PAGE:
Kutini-Payamu National Park is a haven for bird lovers and bird watching is one of the pass times here. It is an Important Bird Area as declared by BirdLife International. It is one of the few known sites were the endangered buff-breasted button quail is still found. It is also home to an isolated population of southern cassowary birds. There are a number of other birds that make the rainforest home or migrate through this region each year. In addition to the birds, keep on the lookout for butterflies while here. More than 60% of Australia’s butterflies can be round at Iron Range.
Walking and Hiking in Kutini-Payamu National Park
Kutini-Payamu Iron Range National Park Photo Credit: Wikipedia
There is a 10 km walking trail along the Claudie River call the Old Coen Track. The track starts at the banks of the Claudie River and talks you through rainforest and open woodland. It includes a viewing platform at Mount Tozer. Allow 4 to 5 hours for the trek, which is 20 km round trip. There is a second short marked walking trail at Chilli Beach. It is 729 metres return and takes about 10 minutes. Beware of the waters at Chilli Beach, estuarine crocodiles are present. This is the only place in the park where fishing is allowed; however obviously extreme caution must be used. Remember to take plenty of water and safety supplies with you when walking or hiking through Kutini-Payamu National Park because there are very little facilities available.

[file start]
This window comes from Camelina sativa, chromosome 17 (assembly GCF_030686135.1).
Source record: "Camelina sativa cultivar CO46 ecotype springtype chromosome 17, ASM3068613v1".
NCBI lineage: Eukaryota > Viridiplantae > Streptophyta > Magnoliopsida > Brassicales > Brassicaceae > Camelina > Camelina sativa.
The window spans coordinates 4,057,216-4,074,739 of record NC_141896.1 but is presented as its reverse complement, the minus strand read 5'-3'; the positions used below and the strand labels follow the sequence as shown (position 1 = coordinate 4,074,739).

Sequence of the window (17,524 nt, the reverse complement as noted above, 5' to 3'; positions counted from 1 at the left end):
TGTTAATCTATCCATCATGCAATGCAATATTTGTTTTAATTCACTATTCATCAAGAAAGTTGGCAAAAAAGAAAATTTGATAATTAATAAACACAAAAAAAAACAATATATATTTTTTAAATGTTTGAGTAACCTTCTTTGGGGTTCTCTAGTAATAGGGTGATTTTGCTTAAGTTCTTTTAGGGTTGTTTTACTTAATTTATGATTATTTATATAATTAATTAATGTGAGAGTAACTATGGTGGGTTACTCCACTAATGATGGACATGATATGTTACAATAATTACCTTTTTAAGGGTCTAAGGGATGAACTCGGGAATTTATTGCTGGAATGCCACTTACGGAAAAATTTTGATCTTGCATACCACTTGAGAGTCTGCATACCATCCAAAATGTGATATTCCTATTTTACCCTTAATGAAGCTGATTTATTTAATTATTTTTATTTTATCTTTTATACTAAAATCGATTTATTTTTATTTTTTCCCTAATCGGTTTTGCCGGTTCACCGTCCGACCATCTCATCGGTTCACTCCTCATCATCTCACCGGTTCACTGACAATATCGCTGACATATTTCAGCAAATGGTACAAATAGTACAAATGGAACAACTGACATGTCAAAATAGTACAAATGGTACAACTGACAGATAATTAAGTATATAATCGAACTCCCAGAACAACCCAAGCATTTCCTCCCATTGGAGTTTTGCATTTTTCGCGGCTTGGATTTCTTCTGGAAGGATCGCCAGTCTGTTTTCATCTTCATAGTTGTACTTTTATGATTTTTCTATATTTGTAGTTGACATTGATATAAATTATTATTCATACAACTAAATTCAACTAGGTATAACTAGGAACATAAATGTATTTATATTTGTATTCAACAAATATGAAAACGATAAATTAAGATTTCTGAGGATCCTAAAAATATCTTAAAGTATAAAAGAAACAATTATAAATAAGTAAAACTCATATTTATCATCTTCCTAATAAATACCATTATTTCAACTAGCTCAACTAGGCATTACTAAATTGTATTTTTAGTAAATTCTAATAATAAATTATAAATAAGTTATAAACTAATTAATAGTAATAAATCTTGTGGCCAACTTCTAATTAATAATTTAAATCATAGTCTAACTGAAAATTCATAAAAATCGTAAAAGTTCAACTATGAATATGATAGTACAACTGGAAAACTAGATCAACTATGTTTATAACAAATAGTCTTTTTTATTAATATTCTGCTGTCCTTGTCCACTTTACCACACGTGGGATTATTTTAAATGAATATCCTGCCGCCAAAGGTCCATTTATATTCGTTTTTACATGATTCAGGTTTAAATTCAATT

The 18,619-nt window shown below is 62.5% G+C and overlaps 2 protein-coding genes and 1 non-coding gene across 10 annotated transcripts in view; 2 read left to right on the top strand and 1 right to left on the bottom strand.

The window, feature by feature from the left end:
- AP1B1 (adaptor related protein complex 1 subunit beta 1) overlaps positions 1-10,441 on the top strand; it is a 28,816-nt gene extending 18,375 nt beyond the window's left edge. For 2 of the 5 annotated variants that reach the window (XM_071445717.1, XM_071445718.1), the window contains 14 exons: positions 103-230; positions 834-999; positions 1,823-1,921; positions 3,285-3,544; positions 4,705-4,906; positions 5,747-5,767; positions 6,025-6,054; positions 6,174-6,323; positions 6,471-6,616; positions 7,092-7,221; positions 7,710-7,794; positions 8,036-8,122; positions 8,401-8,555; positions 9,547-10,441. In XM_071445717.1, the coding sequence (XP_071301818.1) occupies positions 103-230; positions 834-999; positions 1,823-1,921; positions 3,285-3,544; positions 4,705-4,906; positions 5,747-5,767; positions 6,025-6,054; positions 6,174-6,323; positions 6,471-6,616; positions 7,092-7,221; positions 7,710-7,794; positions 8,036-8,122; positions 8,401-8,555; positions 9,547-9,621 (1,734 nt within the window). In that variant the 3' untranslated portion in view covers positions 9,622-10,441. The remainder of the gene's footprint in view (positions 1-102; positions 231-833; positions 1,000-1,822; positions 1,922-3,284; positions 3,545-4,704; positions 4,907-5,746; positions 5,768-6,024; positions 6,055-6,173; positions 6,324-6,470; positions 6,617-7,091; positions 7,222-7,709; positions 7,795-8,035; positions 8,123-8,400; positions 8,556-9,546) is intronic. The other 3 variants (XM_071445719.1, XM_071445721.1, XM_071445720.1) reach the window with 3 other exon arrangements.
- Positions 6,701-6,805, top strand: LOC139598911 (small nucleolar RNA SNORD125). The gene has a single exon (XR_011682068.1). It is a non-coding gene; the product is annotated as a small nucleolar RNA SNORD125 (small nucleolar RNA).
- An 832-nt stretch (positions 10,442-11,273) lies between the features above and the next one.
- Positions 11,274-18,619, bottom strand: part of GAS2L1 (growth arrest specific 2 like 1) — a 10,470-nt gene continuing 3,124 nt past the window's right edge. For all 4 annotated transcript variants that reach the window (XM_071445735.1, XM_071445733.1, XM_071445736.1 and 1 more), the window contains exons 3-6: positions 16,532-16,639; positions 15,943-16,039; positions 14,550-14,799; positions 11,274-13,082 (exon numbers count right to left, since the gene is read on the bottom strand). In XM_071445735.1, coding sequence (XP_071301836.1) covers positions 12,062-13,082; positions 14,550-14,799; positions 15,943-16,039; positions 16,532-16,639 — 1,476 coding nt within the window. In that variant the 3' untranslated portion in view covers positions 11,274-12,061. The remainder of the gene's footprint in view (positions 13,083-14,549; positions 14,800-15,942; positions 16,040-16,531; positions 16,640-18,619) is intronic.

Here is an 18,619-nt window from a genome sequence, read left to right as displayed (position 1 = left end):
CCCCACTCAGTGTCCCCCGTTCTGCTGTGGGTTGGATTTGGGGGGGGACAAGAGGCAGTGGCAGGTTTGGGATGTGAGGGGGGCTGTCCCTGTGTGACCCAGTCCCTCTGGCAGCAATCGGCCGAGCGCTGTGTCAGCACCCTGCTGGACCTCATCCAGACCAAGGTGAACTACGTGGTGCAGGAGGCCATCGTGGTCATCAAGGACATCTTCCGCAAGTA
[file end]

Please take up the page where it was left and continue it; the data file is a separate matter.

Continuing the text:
Camping in Kutini-Payamu National Park
Giant Ficus, Kutini-Payamu Iron Range National Park, Queensland. Courtesy of Tourism Queensland
Kutini-Payamu National Park Campsites Map Photo Credit: ExploreAustralia.net.au
There are 4 different campsites within Kutini-Payamu National Park. A permit is required to camp anywhere within the national park. All the campsites are primitive camping with minimal facilities so it is recommended only for experienced, self-sufficient campers. All visitors must bring their own water and supplies with them. If you would like to stay overnight in Kutini-Payamu National Park but camping is not your style, then accommodations are available at Portland House, which is a beachfront holiday house for hire on Portland Roads. The four campsites are the Gordon Creek camping area, the Rainforest camping area, Chilli Beach camping area, and Cooks Hut Camping area.
- Cooks Hut Campsite: This is located on the banks for the Claudie River. It is a combination of dirt and grass. There is a hybrid toilet, but no other facilities. There are 4 defined campsites within the space and it is also near the Rainforest camping area. Cooks Hut Campsite is located near the intersection of Portland Roads and Lockhart River Roads.
- Gordon Creek Camping Area: This campground is situated on the banks of the Gordon Creek. It is located at Portland Roads Road approximately 8 km north of the ranger’s headquarters station and less than a km west of Cooks Hut Campsite.
- Chilli Beach Camping Area: This campsite can be reached by 4WD off of Portland Roads Road. Chilli Beach is on the north-east boundary of Kutini-Payamu National Park.
- Rainforest Camping Area: This campsite is also only accessible by 4WD. It is near the Cooks Hut Campsite on the banks of the Claudie River. It is similar to the Cooks Hut campgrounds, which are a combination of dirt and grass with 4 defined campsites within the space.